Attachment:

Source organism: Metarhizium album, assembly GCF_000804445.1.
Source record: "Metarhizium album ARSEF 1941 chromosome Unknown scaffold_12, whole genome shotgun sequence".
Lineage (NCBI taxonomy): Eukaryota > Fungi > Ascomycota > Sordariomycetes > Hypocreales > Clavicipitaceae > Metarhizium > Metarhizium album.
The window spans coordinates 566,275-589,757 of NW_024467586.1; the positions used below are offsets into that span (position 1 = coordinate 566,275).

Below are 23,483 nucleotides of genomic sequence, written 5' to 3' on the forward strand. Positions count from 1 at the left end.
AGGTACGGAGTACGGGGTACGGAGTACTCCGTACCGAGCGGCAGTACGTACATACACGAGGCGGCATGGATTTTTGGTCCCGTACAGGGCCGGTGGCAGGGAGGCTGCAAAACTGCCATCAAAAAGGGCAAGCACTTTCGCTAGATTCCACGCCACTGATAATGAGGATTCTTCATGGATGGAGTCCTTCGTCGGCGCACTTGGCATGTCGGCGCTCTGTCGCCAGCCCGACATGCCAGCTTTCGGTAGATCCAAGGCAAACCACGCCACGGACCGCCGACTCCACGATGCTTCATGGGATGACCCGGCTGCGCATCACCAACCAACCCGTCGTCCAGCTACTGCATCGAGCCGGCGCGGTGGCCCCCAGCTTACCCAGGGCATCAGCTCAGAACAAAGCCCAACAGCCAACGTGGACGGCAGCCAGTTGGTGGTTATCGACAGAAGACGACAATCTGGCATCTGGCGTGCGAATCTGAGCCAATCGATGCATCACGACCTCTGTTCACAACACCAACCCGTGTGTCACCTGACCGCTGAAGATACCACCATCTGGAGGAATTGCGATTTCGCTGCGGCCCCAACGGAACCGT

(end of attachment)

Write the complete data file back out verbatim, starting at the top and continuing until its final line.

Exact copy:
Source organism: Metarhizium album, assembly GCF_000804445.1.
Source record: "Metarhizium album ARSEF 1941 chromosome Unknown scaffold_12, whole genome shotgun sequence".
Lineage (NCBI taxonomy): Eukaryota > Fungi > Ascomycota > Sordariomycetes > Hypocreales > Clavicipitaceae > Metarhizium > Metarhizium album.
The window spans coordinates 566,275-589,757 of NW_024467586.1; the positions used below are offsets into that span (position 1 = coordinate 566,275).

Below are 23,483 nucleotides of genomic sequence, written 5' to 3' on the forward strand. Positions count from 1 at the left end.
AGGTACGGAGTACGGGGTACGGAGTACTCCGTACCGAGCGGCAGTACGTACATACACGAGGCGGCATGGATTTTTGGTCCCGTACAGGGCCGGTGGCAGGGAGGCTGCAAAACTGCCATCAAAAAGGGCAAGCACTTTCGCTAGATTCCACGCCACTGATAATGAGGATTCTTCATGGATGGAGTCCTTCGTCGGCGCACTTGGCATGTCGGCGCTCTGTCGCCAGCCCGACATGCCAGCTTTCGGTAGATCCAAGGCAAACCACGCCACGGACCGCCGACTCCACGATGCTTCATGGGATGACCCGGCTGCGCATCACCAACCAACCCGTCGTCCAGCTACTGCATCGAGCCGGCGCGGTGGCCCCCAGCTTACCCAGGGCATCAGCTCAGAACAAAGCCCAACAGCCAACGTGGACGGCAGCCAGTTGGTGGTTATCGACAGAAGACGACAATCTGGCATCTGGCGTGCGAATCTGAGCCAATCGATGCATCACGACCTCTGTTCACAACACCAACCCGTGTGTCACCTGACCGCTGAAGATACCACCATCTGGAGGAATTGCGATTTCGCTGCGGCCCCAACGGAACCGT